A middle-aged man in the waiting room leafed through sheet music, reading it like a book.
Along the far wall, a mother diddled with her iPhone waiting for her son’s piano lessons to finish.
A song describable as only “da da da da da dum dum” repeated interminably overhead as an unseen instructor in another room bade his pupil practice and practice.
And a grand piano by the storefront window was topped with stacks of fliers and posters for upcoming shows, books of sheet music, a clock and a bottle of Purell, the last of which I availed myself of when I was sure no one was looking.
Here’s where Ben Hecht’s legacy lives.
I’ll tell you a secret about 1920s Chicago Daily News reporter Ben Hecht, the creator of 1001 Afternoons in Chicago and the basis of this blog: I’m not the only one looking for him.
Online, there’s not just me re-creating his project with words, but a very nice woman named Tricia Bobeda, recreating it with photos and fiction and real stories at a Tumblr I’ll link to below.
And I guess there’s Bill Savage, Tricia’s ex-teacher, who wrote the intro to the recent University of Chicago reprint of “1001 Afternoons in Chicago.” There’s Paul Peditto, of course. He wrote a play version of 1001 Afternoons back in the 1990s which was how I first heard of Ben Hecht in the first place. D.C.-based Hecht historian Florice Whyte Kovan runs an entire publishing company that does no more than reprint the man’s various books and screenplays.
And then there’s composer Seth Boustead, who is in the process of writing a musical radio play of Ben Hecht stories that will debut live in May. He’s who I was at the Ravenswood HQ of Access Contemporary Music to see.
“I really want to promote Ben Hecht and really that golden era of Chicago,” Boustead would tell me over quesadillas and beer at the Irish pub across the street from ACM.
Boustead is an energetic, excited 40-year-old musician who uses words like “inculcate” in casual conversation and trades stories about shooting pool. I liked him right away.
He and fellow composer Amos Gillespie were introduced to Ben Hecht in 2007 or so, when an excited member of a dance troupe asked them to score versions of Hecht’s 1001 Afternoons stories to be danced to. Once Boustead found a used copy online, he was taken by Ben’s work, style and era.
“I have a fascination with Ring Lardner — that hard-drinking, hard-smoking, womanizing reporter. There’s something romantic about that,” Boustead said. “But he’s also very smart and hits his deadlines and can turn a phrase like no one.”
Boustead and Gillespie scored several of Hecht’s works: a tale of a holed-up gangster waiting for the cops to spring, a meditation on men killing lunch breaks in Grant Park and so on. They and the dance troupe opened it in Chicago and later played in Evanston, reaching out to the elderly Jewish community there who remembered Hecht and, if not 1001, his later screenplays and his work fighting for European Jews fleeing what we would come to know as the Holocaust.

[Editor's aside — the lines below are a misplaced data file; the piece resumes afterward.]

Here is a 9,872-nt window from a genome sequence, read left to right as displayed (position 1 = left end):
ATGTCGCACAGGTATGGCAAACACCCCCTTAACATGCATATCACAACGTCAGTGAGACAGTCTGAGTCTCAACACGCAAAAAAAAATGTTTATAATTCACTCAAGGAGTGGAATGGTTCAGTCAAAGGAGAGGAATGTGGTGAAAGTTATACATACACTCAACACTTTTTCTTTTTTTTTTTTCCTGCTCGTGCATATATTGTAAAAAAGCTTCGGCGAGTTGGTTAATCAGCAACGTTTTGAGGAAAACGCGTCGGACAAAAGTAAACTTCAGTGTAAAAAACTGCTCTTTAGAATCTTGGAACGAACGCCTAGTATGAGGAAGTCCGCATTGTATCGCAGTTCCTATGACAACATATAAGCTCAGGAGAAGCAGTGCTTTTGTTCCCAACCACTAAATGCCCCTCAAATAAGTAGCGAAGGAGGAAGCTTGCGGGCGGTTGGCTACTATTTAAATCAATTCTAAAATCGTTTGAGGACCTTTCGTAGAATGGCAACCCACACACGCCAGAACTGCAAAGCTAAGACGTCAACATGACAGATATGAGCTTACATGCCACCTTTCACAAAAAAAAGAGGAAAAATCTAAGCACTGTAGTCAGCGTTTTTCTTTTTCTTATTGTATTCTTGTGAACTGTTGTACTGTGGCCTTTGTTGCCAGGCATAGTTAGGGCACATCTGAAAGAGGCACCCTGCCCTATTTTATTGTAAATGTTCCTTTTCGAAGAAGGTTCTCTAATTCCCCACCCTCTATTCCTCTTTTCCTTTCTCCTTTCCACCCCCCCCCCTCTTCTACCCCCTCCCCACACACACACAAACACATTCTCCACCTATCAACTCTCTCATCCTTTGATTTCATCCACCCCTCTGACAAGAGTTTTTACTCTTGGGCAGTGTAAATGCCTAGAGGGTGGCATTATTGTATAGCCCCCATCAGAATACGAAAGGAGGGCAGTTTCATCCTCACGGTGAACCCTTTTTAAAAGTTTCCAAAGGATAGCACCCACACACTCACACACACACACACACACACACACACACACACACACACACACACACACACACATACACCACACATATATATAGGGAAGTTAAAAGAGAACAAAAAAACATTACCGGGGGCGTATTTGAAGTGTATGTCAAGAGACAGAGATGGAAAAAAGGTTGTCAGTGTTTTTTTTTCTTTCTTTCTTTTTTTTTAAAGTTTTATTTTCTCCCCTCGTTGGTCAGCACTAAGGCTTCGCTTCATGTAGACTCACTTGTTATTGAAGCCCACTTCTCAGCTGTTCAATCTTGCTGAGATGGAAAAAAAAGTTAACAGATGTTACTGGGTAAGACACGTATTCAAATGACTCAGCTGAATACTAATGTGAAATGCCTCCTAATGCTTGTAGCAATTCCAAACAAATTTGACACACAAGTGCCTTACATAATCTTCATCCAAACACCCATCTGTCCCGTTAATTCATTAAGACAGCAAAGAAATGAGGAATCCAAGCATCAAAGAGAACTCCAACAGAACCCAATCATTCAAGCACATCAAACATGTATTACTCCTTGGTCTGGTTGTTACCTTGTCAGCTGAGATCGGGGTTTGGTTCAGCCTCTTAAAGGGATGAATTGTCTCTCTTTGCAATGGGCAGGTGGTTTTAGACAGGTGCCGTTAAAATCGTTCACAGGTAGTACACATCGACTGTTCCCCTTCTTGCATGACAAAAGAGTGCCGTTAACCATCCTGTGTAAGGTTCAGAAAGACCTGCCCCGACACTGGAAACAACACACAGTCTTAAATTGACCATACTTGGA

Boustead found the writing experience… OK.
“We didn’t reach enough Ben Hecht people and we didn’t do enough to change people’s minds who hadn’t heard about him,” Boustead said of the composition and dance pairing. “How could we? We didn’t read one word he wrote out loud.”
“So when it was over, it was over,” he said. “We just moved on to new projects.”
That was years ago. Months ago, at the gym of all places, Boustead decided to revive the idea, not with dance but with a radio play dramatizing Ben’s vignettes. No more dance. The play’s the thing.
On the advice of a playwright friend, Boustead contacted the Strawdog Theatre Company to write and act in the radio play portion of the show. The trifecta of Hecht, music and radio fit for Boustead, also a host at local classical station WFMT. Strawdog seemed to fit the bill as well.
“I sent them a Facebook message,” Boustead said, laughing.
That’s all it took. They were in.
And that led to this moment, of me and Boustead eating quesadillas and talking Hecht and pool over beer. The debut is May 21 at Architectural Artifacts on Ravenswood. Boustead and Gillespie haven’t seen the plays yet. They’ll write the music around what Strawdog gives them, working with them to “map it out,” he said.
I’ll write about the show over the weeks, promote it as best I can for reasons that are mine and no one else’s. I’ll talk to the Strawdog people once the proper e-mails are exchanged. I’ve already gotten in touch with one of the Hecht fans mentioned above to see if I can get a group to go.
Seth Boustead and I talked about beer and pool, Ring Lardner and the Roaring ’20s. We talked about Florice Whyte Kovan and Rick Kogan and jazz at the Aragon and the meaning of the word “palomar” and modern classical music and bad waitresses we’ve had and lord did we talk about Ben Hecht. We shook hands outside the pub and promised to keep each other apprised of our respective Hecht hunts’ next steps.
There are greater connections in the world than a tribe dedicated to one forgotten American writer.
But, you know, there are also worse.